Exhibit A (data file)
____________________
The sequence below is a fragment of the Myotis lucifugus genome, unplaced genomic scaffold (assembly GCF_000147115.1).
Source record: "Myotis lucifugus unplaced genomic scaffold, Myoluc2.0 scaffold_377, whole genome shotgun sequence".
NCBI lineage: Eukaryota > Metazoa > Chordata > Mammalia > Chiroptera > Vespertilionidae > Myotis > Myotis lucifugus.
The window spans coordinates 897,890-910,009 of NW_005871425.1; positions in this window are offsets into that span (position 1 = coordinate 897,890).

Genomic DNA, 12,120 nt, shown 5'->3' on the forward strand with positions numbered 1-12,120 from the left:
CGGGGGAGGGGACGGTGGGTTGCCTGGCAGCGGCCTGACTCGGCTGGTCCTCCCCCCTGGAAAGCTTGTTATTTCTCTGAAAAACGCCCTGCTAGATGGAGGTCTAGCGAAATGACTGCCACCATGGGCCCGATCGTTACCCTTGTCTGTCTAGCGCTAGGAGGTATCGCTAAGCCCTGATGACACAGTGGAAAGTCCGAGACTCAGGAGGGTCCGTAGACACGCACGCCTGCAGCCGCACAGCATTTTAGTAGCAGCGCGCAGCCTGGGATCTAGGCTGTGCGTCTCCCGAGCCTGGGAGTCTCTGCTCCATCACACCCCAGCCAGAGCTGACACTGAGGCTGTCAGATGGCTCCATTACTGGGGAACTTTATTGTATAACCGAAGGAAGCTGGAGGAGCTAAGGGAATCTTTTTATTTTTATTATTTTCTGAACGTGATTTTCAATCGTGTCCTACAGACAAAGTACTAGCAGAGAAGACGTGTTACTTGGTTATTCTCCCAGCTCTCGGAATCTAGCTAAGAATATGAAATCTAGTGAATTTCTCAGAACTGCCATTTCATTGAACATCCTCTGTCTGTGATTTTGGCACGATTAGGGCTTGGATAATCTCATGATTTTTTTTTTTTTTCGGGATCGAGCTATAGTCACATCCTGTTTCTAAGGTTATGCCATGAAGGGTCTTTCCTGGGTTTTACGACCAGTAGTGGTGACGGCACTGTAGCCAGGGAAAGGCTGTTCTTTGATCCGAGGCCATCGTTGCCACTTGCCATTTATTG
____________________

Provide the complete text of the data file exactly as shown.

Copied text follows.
The sequence below is a fragment of the Myotis lucifugus genome, unplaced genomic scaffold (assembly GCF_000147115.1).
Source record: "Myotis lucifugus unplaced genomic scaffold, Myoluc2.0 scaffold_377, whole genome shotgun sequence".
NCBI lineage: Eukaryota > Metazoa > Chordata > Mammalia > Chiroptera > Vespertilionidae > Myotis > Myotis lucifugus.
The window spans coordinates 897,890-910,009 of NW_005871425.1; positions in this window are offsets into that span (position 1 = coordinate 897,890).

Genomic DNA, 12,120 nt, shown 5'->3' on the forward strand with positions numbered 1-12,120 from the left:
CGGGGGAGGGGACGGTGGGTTGCCTGGCAGCGGCCTGACTCGGCTGGTCCTCCCCCCTGGAAAGCTTGTTATTTCTCTGAAAAACGCCCTGCTAGATGGAGGTCTAGCGAAATGACTGCCACCATGGGCCCGATCGTTACCCTTGTCTGTCTAGCGCTAGGAGGTATCGCTAAGCCCTGATGACACAGTGGAAAGTCCGAGACTCAGGAGGGTCCGTAGACACGCACGCCTGCAGCCGCACAGCATTTTAGTAGCAGCGCGCAGCCTGGGATCTAGGCTGTGCGTCTCCCGAGCCTGGGAGTCTCTGCTCCATCACACCCCAGCCAGAGCTGACACTGAGGCTGTCAGATGGCTCCATTACTGGGGAACTTTATTGTATAACCGAAGGAAGCTGGAGGAGCTAAGGGAATCTTTTTATTTTTATTATTTTCTGAACGTGATTTTCAATCGTGTCCTACAGACAAAGTACTAGCAGAGAAGACGTGTTACTTGGTTATTCTCCCAGCTCTCGGAATCTAGCTAAGAATATGAAATCTAGTGAATTTCTCAGAACTGCCATTTCATTGAACATCCTCTGTCTGTGATTTTGGCACGATTAGGGCTTGGATAATCTCATGATTTTTTTTTTTTTTCGGGATCGAGCTATAGTCACATCCTGTTTCTAAGGTTATGCCATGAAGGGTCTTTCCTGGGTTTTACGACCAGTAGTGGTGACGGCACTGTAGCCAGGGAAAGGCTGTTCTTTGATCCGAGGCCATCGTTGCCACTTGCCATTTATTG